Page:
Staying grounded


I want to begin by saying how amazing the CFD community has been the first 2 weeks of the 2014 Open!!!  Wow…it’s really been a humbling, awesome experience throwing down with my fellow athletes and seeing such an impressive turnout from the entire community.  I never had any intention of making the workouts such a spectacle, and last night I realized there were a ton of people who came in just to watch our athletes test 14.2.  The energy was awesome and contagious and it was really refreshing.  We have such an incredible community here, and it’s so great to watch people improve.


The Open does a lot of things to everyone—it’s stressful, it pushes many athlete’s limits past where they thought they could go, and in many cases, it forces people to learn brand new movements or PR lifts they though impossible merely minutes prior—and we have had plenty of instances of this happening already!  Nothing brings greater joy to me as a coach as seeing someone get their very first movement they didn’t have before.  Breaking through those barriers are always huge milestones in your journey as a CrossFit athlete.


Only 2 weeks in, and I’m already seeing a lot of the cliche stuff that happens around this time of the year.  Firstly, there are the very new athletes that registered for their very first Open.  This is to be used as a measuring stick; a way to test yourself against everyone else, apples-to-apples, for 5 different workouts.  Do it once, give it your all, and learn from it.  The Open does a good job of exposing where you may lack as an athlete, and you can do one of two things with that information:  learn from it and take your training more seriously, or you can run and hide from it.  I strongly suggest the former over the latter, but that should go without saying.  Enjoy the experience and learn from it!  You’ll likely see many of these workouts again down the road.  I’m so proud of our new athletes for putting yourselves out there and giving it your all.  It can be very intimidating to do a lot of these workouts on the world’s stage, and you all left that ego at the door.  That’s fucking awesome in my book.


Another scenario I’m seeing played and re-played is, unfortunately, the athlete(s) who only within the last 2-3 weeks decided it’s ‘crunch time’ and wanted to take their fitness seriously.  I’m sorry to be the bearer of bad news, but training for the 2014 Open started a long time ago.  Last week was not the week to start REALLY working on your double-unders.  This week wasn’t the week to hammer on your mobility issues to eek out that last few missing inches of your range of motion that was required to make your reps count, or ask for some ‘secret recipe’ on how to get your chest-to-bar pull-ups.  Here’s the cold, hard, facts:  We squat EVERY SINGLE WEEK in the regular Fitness classes.  You should give a shit about your ROM with every rep, whether it’s a warmup, a strength component, or a workout.  Not caring about it until this week gets you exactly what you deserve; a shitty score and plenty of no-reps.


However, the same lesson is to be had:  LEARN from the experience!  Let your performance speak for you—nobody likes the guy (or girl) who brags up their scores.  If you didn’t do so well, keep your excuses to yourself and admit that it’s most likely because you weren’t as good at those movements as you thought you were!  Take the lesson and learn from it.  I can’t stress that enough—it’s absolutely the only way to improve yourself.  Making up excuses is just covering up the problem.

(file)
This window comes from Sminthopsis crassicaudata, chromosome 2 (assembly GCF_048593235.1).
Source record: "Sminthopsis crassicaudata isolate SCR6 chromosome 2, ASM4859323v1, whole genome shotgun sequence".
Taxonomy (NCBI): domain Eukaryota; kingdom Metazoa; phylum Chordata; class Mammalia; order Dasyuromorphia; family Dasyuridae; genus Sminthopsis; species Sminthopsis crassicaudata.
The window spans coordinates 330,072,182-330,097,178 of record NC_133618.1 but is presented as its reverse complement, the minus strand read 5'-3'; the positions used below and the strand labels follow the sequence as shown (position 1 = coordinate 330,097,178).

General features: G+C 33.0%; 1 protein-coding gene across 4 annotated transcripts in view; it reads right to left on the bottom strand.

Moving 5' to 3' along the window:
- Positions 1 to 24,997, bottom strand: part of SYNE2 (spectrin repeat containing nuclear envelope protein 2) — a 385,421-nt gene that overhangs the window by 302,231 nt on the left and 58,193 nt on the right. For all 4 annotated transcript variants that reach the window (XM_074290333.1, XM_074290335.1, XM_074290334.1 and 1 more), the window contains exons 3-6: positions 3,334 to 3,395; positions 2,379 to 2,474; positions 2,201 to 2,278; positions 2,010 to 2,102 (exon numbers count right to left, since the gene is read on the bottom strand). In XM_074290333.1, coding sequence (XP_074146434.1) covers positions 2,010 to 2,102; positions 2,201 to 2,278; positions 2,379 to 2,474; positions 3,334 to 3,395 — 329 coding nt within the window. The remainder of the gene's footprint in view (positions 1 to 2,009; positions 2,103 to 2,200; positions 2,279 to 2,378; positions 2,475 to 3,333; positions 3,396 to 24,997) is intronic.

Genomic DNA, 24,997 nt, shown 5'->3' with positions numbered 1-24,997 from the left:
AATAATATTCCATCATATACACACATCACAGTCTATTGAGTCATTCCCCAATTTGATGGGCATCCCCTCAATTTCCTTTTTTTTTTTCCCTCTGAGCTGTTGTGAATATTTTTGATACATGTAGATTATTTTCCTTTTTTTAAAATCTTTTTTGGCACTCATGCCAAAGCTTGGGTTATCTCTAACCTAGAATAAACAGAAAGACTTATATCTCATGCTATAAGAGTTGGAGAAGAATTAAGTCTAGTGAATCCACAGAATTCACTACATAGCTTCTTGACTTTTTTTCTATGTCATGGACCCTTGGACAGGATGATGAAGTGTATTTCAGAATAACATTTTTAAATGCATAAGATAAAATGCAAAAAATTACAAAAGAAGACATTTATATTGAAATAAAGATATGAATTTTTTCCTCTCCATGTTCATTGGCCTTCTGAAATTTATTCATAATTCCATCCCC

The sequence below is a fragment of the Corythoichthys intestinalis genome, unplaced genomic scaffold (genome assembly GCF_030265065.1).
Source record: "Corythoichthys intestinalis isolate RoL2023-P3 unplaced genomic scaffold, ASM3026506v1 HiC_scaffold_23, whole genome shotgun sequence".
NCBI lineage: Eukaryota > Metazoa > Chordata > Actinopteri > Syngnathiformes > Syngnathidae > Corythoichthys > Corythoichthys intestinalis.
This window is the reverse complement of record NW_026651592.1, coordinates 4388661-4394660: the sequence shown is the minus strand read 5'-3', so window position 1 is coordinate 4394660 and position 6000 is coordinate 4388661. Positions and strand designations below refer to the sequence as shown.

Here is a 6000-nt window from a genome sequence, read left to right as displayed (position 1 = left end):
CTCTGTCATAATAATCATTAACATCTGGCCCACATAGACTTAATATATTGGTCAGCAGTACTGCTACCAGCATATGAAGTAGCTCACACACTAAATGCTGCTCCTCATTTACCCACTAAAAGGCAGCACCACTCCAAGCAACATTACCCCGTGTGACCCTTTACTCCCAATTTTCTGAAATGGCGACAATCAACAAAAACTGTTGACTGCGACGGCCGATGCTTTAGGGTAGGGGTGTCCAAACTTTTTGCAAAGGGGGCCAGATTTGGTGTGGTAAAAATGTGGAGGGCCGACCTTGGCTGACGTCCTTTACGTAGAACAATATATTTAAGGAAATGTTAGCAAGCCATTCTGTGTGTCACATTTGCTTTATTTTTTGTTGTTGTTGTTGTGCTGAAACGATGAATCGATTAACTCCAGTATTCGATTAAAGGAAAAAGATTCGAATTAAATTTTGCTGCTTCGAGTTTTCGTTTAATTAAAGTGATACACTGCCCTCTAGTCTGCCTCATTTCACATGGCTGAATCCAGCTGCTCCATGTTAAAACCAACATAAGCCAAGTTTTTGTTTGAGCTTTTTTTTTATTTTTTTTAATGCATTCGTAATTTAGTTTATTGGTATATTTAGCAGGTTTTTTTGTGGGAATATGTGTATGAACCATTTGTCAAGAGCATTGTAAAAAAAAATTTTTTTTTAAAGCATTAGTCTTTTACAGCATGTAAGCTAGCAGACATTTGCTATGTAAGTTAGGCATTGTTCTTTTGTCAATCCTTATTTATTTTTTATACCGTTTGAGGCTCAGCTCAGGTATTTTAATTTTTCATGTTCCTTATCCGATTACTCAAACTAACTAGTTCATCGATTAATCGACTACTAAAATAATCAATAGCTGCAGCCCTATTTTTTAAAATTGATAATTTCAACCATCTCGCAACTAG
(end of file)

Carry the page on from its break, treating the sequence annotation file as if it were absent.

I love seeing the hard work from our athletes pay off!  I encourage everyone to continue to put in the time and make progress.  The road to success is paved with hard work, sweat, and occasionally some blood (and plenty of frustration!).  At any point in the journey, you can always look back over your shoulder and see how far you’ve come and realize that it’s all been worth it.  Every failed rep, every ripped hand, every brutal, terrible workout, every row sprint (I hate them with every fiber of my being); it all improves your systems, little by little, and little gains accumulate into moderate gains, which accumulate to bigger gains, and next thing you know things that used to be a max effort are now a 3- or 5-rep max, and the process continues.  Be honest with yourself about your weaknesses and embrace them.  Confront them.  Show some humility.  Don’t be afraid to LOSE, or log the slowest time.  98% of your time is training, not testing; that is, improving YOUR weaknesses, not throwing standards in the trash for the best score.  Don’t get caught up in the rat-race of having the fastest time every day.  Ask any of my private program people if they get to work on the things they’re good at regularly….they’ll laugh at you!  I know I will!


Treat this season’s CrossFit Open as a measuring stick for your fitness.  Enjoy the experience!  I know I am.  With every tester comes opportunity; to embrace and give it your all and see how you measure up, or the chance to run and hide or make excuses about a poor performance.  Appreciate that opportunity and continue to represent the CFD community with honor.  I know I am honored to be among the ranks of Dubuque’s fittest and finest.


To 2014 and beyond!


Rangers Lead The Way  <1>


—Coach Phil